John Todd’s work over the past 30 years has helped to address eutrophication and to treat wastewater from sewage, agriculture and industry. His new book “Healing Earth,” which includes a strategy to transform strip-mined land in Central Appalachia into regenerative communities, is part memoir and part manual for creating these “biologically complex, mechanically simple” systems.

During the workshop, Jonathan Todd guided participants in redesigning the ecology and landscape around the pond to address the algae overgrowth. Some of the principal design options are explored below.


Cultivating fish will help keep algae levels low as they filter it through their gills. You can grow protein for the dinner table and create higher-quality water for irrigation with the nutrients the fish deposit.
Tilapia can grow to harvestable size in just nine months. Feed them food scraps to close the loop! Aquatic scavengers, such as snails and tadpoles, will also control algae.


Wrought from turn-of-the-century philosophies about water’s regenerative processes and ability to harness energy, British designer John Wilkes developed clay forms in the 1960s shaped to manipulate moving water with circular or cascading designs. Mimicking the way water moves over rock, flowforms aerate water through a spiraling, corkscrew effect.

“When we put the spin back in, we’re speaking the language of water,” says workshop participant Tika Vales of Living Design Consultants. According to Vales, the spiraling effect restores an aspect of healthy ecosystems.

Wetland habitat

Plants grown along the edge of the pond help to filter runoff and aerate the water. Diversify with swamp azalea, swamp rose and wapato, or duck potato. Cattails’ early spring shoots are edible! Consider native trees and shrubs such as birch, willow, spicebush and elder. Floating water plants that cover 50 to 70 percent of the pond’s surface will reduce algae growth by limiting light penetration, according to the USDA Natural Resources Conservation Service. Using native species is imperative, as some floating water plants are invasive. If you choose other plants, establish a filter or catchment for runoff. To stabilize water edges, the Todds have successfully used spent mycelium from mushroom cultivators, which inevitably produces more mushrooms!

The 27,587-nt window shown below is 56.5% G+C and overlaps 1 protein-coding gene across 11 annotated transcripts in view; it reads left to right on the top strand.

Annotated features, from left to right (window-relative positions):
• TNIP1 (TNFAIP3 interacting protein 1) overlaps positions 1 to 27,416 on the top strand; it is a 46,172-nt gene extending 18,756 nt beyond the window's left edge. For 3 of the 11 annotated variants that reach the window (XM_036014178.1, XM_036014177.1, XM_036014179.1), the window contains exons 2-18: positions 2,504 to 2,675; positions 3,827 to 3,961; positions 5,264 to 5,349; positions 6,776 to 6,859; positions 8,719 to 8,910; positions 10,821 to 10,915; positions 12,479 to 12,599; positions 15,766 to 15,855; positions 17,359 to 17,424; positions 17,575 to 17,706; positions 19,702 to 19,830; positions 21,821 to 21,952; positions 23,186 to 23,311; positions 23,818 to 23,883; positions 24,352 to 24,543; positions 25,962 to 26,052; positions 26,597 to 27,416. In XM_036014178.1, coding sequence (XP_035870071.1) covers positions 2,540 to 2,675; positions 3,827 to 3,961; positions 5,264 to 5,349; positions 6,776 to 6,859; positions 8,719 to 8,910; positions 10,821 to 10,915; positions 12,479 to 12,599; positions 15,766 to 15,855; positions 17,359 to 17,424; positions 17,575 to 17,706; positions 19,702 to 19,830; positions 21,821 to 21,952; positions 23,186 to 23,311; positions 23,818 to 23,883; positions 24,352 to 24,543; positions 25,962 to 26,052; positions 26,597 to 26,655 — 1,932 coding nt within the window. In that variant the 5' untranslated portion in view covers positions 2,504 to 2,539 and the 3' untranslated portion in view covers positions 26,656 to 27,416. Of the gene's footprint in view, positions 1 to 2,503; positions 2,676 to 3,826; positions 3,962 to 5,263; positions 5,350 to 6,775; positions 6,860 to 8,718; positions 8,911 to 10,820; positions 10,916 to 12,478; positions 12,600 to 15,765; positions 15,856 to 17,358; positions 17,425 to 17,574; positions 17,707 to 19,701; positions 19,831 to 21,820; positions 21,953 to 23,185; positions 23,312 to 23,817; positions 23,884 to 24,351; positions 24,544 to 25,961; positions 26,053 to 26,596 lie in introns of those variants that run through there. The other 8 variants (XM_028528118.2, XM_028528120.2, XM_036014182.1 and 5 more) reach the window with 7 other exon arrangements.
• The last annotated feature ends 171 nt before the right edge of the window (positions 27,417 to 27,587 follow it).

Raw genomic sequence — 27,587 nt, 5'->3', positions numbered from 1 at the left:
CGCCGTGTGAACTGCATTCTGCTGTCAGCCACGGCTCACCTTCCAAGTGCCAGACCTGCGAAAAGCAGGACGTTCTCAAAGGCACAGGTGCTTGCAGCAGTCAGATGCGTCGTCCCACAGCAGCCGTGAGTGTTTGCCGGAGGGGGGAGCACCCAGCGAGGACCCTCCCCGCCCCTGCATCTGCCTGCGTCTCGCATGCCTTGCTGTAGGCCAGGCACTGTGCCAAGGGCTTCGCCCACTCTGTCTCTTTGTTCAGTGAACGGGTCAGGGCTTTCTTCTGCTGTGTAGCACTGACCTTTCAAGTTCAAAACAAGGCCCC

A permaculture practitioner can help those seeking to apply these concepts to their waterways or ponds. Farmers may be able to receive assistance from the USDA Agricultural Management Assistance program, especially for the creation of a new pond.

Come June, the Todds will return to Living Web Farms to implement the water system design developed in March. Sign up for this hands-on, all-day workshop at LivingWebFarms.org.

The benefits of ponds ripple throughout the watershed: they diversify habitat, help mitigate polluted stormwater runoff and lessen erosion from flooding. And there are personal pond perks: they attract wildlife, provide food for the table and yield naturally fertilized irrigation water.

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2019 — April/May

2019 — April/May